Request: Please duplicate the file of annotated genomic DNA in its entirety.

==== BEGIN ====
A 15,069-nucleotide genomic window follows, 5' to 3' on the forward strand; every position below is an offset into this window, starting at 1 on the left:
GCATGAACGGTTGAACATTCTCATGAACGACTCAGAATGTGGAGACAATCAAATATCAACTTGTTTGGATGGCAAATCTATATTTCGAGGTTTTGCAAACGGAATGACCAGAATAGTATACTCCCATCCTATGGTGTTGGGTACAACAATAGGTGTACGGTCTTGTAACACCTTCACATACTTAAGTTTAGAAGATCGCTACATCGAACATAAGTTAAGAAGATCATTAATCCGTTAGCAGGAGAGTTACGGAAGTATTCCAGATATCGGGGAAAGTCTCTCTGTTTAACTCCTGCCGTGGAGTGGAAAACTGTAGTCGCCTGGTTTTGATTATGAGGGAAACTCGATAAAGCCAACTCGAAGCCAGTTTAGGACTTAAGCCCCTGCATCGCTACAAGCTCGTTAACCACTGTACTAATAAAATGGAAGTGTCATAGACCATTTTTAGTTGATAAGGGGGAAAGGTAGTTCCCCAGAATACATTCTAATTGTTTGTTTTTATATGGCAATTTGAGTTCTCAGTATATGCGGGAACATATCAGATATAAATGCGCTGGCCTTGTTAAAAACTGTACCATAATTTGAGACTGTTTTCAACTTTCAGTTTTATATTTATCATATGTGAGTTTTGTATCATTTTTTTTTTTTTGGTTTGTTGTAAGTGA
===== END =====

A 15,069-nucleotide genomic window follows, 5' to 3' on the forward strand; every position below is an offset into this window, starting at 1 on the left:
GCATGAACGGTTGAACATTCTCATGAACGACTCAGAATGTGGAGACAATCAAATATCAACTTGTTTGGATGGCAAATCTATATTTCGAGGTTTTGCAAACGGAATGACCAGAATAGTATACTCCCATCCTATGGTGTTGGGTACAACAATAGGTGTACGGTCTTGTAACACCTTCACATACTTAAGTTTAGAAGATCGCTACATCGAACATAAGTTAAGAAGATCATTAATCCGTTAGCAGGAGAGTTACGGAAGTATTCCAGATATCGGGGAAAGTCTCTCTGTTTAACTCCTGCCGTGGAGTGGAAAACTGTAGTCGCCTGGTTTTGATTATGAGGGAAACTCGATAAAGCCAACTCGAAGCCAGTTTAGGACTTAAGCCCCTGCATCGCTACAAGCTCGTTAACCACTGTACTAATAAAATGGAAGTGTCATAGACCATTTTTAGTTGATAAGGGGGAAAGGTAGTTCCCCAGAATACATTCTAATTGTTTGTTTTTATATGGCAATTTGAGTTCTCAGTATATGCGGGAACATATCAGATATAAATGCGCTGGCCTTGTTAAAAACTGTACCATAATTTGAGACTGTTTTCAACTTTCAGTTTTATATTTATCATATGTGAGTTTTGTATCATTTTTTTTTTTTTGGTTTGTTGTAAGTGA